Our collective human memory reaches far back through many doors, many hallways and rooms, and alway we find, though never that first room, a place to cook and a place to sit down and eat with each other. In Homer’s the Odyssey, Odysseus portrays this action and place as the best life has to offer. … Continue reading Happy July 4th! Some Thoughts on Cannibalism For North Carolina.
It’s a dinner party. Wine passed down the table. Angels have appeared at Abraham and Sarah’s door, and as good hosts the old couple provide food and drink. And the LORD appeared unto him by the terebinths of Mamre, as he sat in the tent door in the heat of the day; and he lifted … Continue reading Night Thoughts For North Carolina
Looking through the ground-breaking, original four-volume series The Image of the Black in Western Art, the myriad of interpretive decisions highlight problems and struggles with the representation of people of African descent in Western art. A project started by John and Dominique de Menil in the 1960’s as a response to segregation in America, the … Continue reading Further Thoughts Toward A Lecture In North Carolina: Lowcountry Seafood Boil.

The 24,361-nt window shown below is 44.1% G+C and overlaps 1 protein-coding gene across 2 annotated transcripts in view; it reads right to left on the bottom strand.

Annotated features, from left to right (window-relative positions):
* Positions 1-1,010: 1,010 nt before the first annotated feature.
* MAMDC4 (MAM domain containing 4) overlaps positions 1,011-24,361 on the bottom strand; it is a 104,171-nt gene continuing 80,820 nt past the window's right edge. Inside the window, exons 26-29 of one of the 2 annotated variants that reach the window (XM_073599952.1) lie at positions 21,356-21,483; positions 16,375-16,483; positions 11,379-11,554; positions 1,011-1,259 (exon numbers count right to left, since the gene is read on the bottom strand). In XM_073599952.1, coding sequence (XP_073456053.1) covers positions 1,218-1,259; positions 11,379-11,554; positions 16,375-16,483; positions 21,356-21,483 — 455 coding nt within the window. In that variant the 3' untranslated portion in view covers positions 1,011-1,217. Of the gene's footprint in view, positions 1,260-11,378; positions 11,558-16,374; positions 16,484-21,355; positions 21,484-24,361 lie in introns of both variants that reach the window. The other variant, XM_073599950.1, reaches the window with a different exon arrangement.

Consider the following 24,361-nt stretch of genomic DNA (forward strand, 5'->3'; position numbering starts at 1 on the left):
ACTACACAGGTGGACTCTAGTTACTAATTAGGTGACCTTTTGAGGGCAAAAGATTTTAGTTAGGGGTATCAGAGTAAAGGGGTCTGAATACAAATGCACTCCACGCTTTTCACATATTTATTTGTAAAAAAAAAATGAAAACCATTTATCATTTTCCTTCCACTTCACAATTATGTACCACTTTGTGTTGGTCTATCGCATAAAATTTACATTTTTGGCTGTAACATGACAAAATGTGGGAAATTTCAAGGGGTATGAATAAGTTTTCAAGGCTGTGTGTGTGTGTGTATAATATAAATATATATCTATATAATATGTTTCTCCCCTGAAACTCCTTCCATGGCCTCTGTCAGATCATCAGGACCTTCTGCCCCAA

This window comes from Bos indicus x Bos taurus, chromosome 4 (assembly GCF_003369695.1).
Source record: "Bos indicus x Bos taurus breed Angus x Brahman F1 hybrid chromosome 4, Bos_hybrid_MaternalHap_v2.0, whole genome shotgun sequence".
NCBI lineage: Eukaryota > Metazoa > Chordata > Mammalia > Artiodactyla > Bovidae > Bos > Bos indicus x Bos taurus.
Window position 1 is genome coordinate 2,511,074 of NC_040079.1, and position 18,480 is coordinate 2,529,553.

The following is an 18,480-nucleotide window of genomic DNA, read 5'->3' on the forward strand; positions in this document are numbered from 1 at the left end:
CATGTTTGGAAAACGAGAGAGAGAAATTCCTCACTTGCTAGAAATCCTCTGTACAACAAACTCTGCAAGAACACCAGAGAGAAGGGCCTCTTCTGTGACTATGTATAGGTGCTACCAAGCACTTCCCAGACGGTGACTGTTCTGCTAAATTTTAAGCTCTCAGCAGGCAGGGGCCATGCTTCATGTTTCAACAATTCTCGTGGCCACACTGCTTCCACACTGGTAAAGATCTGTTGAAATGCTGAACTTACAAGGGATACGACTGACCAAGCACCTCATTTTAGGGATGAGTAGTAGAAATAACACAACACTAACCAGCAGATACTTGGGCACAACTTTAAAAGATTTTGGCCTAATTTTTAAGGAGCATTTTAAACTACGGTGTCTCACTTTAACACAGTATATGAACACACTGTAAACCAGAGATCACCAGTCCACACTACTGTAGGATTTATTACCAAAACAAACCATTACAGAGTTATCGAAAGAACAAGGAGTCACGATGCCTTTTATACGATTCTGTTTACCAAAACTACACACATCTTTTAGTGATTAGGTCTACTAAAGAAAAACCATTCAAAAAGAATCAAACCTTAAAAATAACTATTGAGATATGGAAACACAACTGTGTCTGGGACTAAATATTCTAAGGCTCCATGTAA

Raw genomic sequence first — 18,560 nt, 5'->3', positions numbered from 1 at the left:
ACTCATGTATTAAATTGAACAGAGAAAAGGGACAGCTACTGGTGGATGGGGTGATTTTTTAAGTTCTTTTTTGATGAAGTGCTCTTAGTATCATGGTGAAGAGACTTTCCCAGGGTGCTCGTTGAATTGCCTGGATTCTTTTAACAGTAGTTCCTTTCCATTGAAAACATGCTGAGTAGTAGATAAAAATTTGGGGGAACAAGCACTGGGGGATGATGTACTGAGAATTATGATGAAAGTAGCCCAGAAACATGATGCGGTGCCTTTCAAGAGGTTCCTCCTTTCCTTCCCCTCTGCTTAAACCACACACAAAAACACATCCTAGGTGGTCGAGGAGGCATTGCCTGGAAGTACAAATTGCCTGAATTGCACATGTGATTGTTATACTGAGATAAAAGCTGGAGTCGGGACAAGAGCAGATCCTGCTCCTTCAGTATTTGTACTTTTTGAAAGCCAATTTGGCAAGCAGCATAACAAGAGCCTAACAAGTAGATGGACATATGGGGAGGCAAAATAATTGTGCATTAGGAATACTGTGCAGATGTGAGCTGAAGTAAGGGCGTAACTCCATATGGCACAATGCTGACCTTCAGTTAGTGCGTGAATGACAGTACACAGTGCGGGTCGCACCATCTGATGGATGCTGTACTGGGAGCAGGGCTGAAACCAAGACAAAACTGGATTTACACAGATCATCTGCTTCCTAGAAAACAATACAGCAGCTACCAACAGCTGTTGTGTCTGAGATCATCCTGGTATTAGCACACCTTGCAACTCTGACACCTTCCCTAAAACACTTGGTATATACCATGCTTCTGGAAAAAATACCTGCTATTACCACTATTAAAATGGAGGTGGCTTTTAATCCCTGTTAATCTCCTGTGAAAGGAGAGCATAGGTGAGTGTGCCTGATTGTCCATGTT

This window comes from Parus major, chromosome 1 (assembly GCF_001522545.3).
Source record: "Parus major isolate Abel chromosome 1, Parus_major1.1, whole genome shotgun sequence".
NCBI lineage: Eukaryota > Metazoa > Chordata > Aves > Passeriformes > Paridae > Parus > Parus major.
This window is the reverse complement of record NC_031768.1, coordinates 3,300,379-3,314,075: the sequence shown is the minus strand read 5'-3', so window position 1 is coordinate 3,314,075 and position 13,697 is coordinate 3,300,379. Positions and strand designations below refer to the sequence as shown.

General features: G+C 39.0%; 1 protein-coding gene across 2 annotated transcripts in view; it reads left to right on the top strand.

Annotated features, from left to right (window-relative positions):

The old stories tell of a bride . . . and then a war, and as always, banquet after banquet. Remember Helen? Daughter of Zeus and Leda. In this Peter Paul Rubens’ version (there are two) Leda and the Swan (aka Zeus) may share a kiss or you could also interpret that she’s asleep, either … Continue reading Thoughts Toward A Lecture In North Carolina: A Swan, Bride, And Fatal Banquet.
There’s something compelling about cooking bones. Maybe it’s the strangeness of seeing recognizable body parts within a food culture that so successfully conceals any connection between meat and a living or dead animal. Maybe it’s a deep memory in the brain stem of scaring off predators from their kill, gathering bones with shreds of meat, … Continue reading Cooking The Bones: Pleasures Of The Table And The Grim Reaper